Best Latin American Feature Film - «Martírio», by Vincent Carelli, Ernesto De Carvalho and Tatiana Almeida

"The only possible solution for the time being is the movie, to share, to let know, to shout this barbarism to the four corners of the world, and in the face of the country”. Vincent Carrelli, as leader of a group of filmmakers deeply involved with the drama of the indigenous guaraní-kaiowa people in Mato Grosso do Sul, defines the current situation of the communities as the most dramatic in more than 100 years of conflict with Brazilian government. Martírio is the audiovisual report, backed with archive images of almost forty years of work with the indigenous people, and it´s the voice which unifies these unheard voices by "ethnocide actions”. It’s the cruel synthesis of a conflict without a foreseen solution in the near future, and at the same time, the work that summarizes "years of work as promoter of Indian cultures and filmmaker”.

 We talked with Vincent Carelli:

How does the interest in Martírio’s theme originate?

With more than forty years of living and working with indigenous people, anything that involves them is a matter of great concern to me. The case of the indigenous guaraní-kaiowa people genocide is the most dramatic situation of the indigenous reality in contemporary Brazil. The number of homicides grew in an exponential way since 2011. It was then I took the emergency decision of reconnecting with this drama and facing up the challenge of this film.

The quantity and quality of stock footage calls the attention indeed, how was the search and selection of footage to contrast with the contemporary reality and the history told by its own main characters?

We went to look for the origin of indigenous people’s stripping, and it seemed to be a very well documented process, even in official documentation. About the substantive issue, it’s the history of Brazilian state authoritarian relation with indigenous populations and its ethnocide dissolution project for indigenous people in general.

Which were the challenges at the time of shooting?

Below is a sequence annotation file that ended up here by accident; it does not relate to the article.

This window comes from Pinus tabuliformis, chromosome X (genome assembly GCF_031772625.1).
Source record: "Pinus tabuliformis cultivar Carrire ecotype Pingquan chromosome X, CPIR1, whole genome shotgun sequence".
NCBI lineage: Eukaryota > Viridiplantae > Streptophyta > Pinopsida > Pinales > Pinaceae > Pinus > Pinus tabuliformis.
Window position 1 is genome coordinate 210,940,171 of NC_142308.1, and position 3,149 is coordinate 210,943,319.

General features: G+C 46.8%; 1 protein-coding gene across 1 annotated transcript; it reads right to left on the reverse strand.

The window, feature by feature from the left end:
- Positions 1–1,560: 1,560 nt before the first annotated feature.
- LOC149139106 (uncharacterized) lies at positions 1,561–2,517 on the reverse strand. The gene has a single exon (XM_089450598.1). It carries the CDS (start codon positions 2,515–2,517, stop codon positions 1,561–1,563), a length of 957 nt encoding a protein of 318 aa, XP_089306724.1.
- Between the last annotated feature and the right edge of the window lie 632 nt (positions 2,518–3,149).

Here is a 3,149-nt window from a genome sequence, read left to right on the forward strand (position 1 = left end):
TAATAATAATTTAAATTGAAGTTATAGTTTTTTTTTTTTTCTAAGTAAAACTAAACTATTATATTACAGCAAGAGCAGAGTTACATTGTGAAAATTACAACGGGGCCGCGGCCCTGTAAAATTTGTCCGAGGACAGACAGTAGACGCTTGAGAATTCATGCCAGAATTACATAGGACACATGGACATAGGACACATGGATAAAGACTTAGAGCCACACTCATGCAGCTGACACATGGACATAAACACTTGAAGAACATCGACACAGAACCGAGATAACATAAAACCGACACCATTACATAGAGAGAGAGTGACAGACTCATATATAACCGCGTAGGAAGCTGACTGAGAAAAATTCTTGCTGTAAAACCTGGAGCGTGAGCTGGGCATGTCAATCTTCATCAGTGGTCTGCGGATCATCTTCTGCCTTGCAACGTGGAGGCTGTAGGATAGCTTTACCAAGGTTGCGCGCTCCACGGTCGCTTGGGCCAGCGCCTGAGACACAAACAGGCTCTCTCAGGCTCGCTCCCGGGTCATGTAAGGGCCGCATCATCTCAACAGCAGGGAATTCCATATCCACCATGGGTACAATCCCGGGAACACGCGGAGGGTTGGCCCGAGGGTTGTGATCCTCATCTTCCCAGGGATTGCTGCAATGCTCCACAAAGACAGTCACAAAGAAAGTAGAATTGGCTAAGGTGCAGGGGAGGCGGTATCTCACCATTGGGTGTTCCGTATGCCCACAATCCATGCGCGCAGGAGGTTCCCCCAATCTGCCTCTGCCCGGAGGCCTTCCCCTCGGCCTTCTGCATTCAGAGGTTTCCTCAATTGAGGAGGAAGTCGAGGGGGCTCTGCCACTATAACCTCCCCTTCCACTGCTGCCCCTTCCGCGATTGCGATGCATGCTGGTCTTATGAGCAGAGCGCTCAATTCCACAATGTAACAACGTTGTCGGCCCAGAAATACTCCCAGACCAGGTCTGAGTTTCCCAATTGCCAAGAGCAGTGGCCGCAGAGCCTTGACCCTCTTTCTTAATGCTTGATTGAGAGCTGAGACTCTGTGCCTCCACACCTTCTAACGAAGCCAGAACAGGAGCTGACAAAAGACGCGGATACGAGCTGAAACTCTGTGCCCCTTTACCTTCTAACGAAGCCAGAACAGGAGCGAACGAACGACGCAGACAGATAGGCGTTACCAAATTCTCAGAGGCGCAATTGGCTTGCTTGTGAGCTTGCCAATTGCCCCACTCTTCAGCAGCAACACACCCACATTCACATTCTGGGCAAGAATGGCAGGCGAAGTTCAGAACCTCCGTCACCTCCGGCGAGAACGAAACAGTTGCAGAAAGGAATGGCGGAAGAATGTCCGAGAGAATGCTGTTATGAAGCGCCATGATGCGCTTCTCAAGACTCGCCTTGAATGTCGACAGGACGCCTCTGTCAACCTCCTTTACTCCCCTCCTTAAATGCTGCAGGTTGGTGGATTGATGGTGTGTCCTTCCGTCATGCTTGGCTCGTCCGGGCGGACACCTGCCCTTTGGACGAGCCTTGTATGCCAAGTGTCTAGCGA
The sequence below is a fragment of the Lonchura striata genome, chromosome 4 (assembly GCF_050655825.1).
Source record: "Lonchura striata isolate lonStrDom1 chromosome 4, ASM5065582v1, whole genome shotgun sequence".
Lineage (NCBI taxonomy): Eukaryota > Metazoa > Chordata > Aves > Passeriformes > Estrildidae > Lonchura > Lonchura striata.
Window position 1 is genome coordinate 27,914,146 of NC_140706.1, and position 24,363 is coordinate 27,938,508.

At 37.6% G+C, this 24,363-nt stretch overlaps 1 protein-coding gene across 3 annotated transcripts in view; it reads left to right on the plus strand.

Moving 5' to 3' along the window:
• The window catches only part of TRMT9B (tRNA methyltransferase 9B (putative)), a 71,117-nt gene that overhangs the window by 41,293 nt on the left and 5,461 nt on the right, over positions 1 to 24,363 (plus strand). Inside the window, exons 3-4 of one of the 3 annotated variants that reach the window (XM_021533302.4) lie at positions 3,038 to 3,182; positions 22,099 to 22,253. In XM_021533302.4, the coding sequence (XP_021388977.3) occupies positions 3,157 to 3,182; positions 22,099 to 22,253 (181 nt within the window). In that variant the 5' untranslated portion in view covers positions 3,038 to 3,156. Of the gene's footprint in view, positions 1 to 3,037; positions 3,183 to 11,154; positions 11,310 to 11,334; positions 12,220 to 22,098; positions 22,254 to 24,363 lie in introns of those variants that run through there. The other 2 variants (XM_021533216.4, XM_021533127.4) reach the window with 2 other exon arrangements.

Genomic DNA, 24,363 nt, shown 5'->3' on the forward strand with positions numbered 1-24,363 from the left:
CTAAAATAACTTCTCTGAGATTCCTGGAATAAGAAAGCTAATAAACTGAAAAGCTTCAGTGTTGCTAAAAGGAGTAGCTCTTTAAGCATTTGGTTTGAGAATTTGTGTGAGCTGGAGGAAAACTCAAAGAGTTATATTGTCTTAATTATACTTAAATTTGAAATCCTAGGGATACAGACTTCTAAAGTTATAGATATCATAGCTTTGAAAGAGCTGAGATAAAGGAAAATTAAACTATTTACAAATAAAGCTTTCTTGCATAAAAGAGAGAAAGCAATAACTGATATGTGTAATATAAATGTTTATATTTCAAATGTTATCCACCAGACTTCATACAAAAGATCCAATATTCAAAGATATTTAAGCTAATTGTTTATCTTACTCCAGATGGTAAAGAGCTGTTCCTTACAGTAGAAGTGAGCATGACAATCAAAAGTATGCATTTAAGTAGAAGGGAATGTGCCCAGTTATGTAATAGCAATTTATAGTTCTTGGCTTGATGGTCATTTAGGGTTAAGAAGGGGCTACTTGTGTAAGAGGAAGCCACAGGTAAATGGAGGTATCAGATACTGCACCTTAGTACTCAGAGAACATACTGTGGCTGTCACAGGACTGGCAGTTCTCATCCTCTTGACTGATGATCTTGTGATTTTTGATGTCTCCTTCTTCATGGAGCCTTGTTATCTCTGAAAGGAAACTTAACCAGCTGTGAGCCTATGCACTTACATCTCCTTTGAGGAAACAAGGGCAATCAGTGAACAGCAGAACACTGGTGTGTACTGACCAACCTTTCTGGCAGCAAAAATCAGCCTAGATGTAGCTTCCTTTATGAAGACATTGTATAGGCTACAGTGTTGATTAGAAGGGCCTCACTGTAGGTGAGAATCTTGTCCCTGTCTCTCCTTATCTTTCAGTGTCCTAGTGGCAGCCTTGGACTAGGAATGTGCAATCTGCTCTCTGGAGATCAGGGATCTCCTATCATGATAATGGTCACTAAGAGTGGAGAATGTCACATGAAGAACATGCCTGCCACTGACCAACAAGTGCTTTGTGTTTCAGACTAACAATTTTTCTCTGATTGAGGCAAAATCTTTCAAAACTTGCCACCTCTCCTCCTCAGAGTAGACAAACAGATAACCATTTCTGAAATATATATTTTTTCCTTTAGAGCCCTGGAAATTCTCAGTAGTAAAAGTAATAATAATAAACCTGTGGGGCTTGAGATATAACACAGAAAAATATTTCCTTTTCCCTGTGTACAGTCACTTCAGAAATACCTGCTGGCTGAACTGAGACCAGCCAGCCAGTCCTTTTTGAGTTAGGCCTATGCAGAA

The challenge was giving testimony of the violent oppression these people suffer day by day, to feel rebellion, outrage, and sadness due to impotence in front of the situation. The only possible action for the time being is the film, to share, inform, shout to the four corners of the world, and in the face of the country, this barbarism.

How was the investigation process to generate a film that treats the issue from a striking depth?

This film is a kind of synthesis of my work as promoter of Indian cultures and filmmaker. I’ve reflected and lived these issues all my life, and this trilogy Martíriobelongs to, along with Corumbiará -2009- and the future Adiós Capitán –in the production stage-, is a balance of the history of the people I´ve lived and got involved with during decades.

Given the recording characteristics, what can you tell us about the experience of filming throughout the years? And what are your feelings when you see that this reality persists as if there’s no way out in the near future.

The political situation in Brazil has greatly deteriorated in the last time, and the future looks so grim for all of us, even more for the indigenous people. Only Brazilian civil society can do something in favor of them and against this appalling genocide. Martirio is a resource in front of a seemingly never-ending dramatic clash.

A. S.

 

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